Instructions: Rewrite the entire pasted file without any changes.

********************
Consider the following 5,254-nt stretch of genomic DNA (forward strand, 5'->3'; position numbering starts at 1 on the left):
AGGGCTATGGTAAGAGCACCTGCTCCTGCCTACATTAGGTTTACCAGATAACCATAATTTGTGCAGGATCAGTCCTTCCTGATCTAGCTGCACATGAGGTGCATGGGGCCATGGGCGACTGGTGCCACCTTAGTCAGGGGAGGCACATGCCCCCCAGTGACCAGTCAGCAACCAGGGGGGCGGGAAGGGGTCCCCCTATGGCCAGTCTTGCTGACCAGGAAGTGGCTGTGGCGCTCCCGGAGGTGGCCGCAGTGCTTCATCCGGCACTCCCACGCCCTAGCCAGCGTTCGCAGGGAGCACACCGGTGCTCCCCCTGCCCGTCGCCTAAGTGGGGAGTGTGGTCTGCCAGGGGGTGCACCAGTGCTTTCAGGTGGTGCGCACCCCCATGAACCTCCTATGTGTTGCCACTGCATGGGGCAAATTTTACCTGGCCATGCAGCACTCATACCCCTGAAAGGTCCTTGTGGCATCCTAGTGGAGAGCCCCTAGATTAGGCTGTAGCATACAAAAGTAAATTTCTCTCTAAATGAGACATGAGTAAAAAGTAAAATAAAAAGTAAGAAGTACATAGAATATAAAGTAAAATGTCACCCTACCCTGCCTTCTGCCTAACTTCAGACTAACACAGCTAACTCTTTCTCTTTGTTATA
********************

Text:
Consider the following 5,254-nt stretch of genomic DNA (forward strand, 5'->3'; position numbering starts at 1 on the left):
AGGGCTATGGTAAGAGCACCTGCTCCTGCCTACATTAGGTTTACCAGATAACCATAATTTGTGCAGGATCAGTCCTTCCTGATCTAGCTGCACATGAGGTGCATGGGGCCATGGGCGACTGGTGCCACCTTAGTCAGGGGAGGCACATGCCCCCCAGTGACCAGTCAGCAACCAGGGGGGCGGGAAGGGGTCCCCCTATGGCCAGTCTTGCTGACCAGGAAGTGGCTGTGGCGCTCCCGGAGGTGGCCGCAGTGCTTCATCCGGCACTCCCACGCCCTAGCCAGCGTTCGCAGGGAGCACACCGGTGCTCCCCCTGCCCGTCGCCTAAGTGGGGAGTGTGGTCTGCCAGGGGGTGCACCAGTGCTTTCAGGTGGTGCGCACCCCCATGAACCTCCTATGTGTTGCCACTGCATGGGGCAAATTTTACCTGGCCATGCAGCACTCATACCCCTGAAAGGTCCTTGTGGCATCCTAGTGGAGAGCCCCTAGATTAGGCTGTAGCATACAAAAGTAAATTTCTCTCTAAATGAGACATGAGTAAAAAGTAAAATAAAAAGTAAGAAGTACATAGAATATAAAGTAAAATGTCACCCTACCCTGCCTTCTGCCTAACTTCAGACTAACACAGCTAACTCTTTCTCTTTGTTATA